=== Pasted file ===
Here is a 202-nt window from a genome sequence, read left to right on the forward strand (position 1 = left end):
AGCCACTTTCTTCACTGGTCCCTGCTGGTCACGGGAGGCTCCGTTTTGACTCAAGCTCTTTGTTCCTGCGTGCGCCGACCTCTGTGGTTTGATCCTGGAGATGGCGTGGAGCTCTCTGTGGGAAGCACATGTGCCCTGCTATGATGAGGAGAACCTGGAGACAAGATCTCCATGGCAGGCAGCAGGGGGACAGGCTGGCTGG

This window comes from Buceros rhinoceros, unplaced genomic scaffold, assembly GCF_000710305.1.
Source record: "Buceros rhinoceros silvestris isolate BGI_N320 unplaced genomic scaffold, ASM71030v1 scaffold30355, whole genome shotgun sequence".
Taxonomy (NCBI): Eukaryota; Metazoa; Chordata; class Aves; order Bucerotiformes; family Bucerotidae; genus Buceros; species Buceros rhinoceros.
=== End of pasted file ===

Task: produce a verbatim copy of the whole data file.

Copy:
Here is a 202-nt window from a genome sequence, read left to right on the forward strand (position 1 = left end):
AGCCACTTTCTTCACTGGTCCCTGCTGGTCACGGGAGGCTCCGTTTTGACTCAAGCTCTTTGTTCCTGCGTGCGCCGACCTCTGTGGTTTGATCCTGGAGATGGCGTGGAGCTCTCTGTGGGAAGCACATGTGCCCTGCTATGATGAGGAGAACCTGGAGACAAGATCTCCATGGCAGGCAGCAGGGGGACAGGCTGGCTGG

This window comes from Buceros rhinoceros, unplaced genomic scaffold, assembly GCF_000710305.1.
Source record: "Buceros rhinoceros silvestris isolate BGI_N320 unplaced genomic scaffold, ASM71030v1 scaffold30355, whole genome shotgun sequence".
Taxonomy (NCBI): Eukaryota; Metazoa; Chordata; class Aves; order Bucerotiformes; family Bucerotidae; genus Buceros; species Buceros rhinoceros.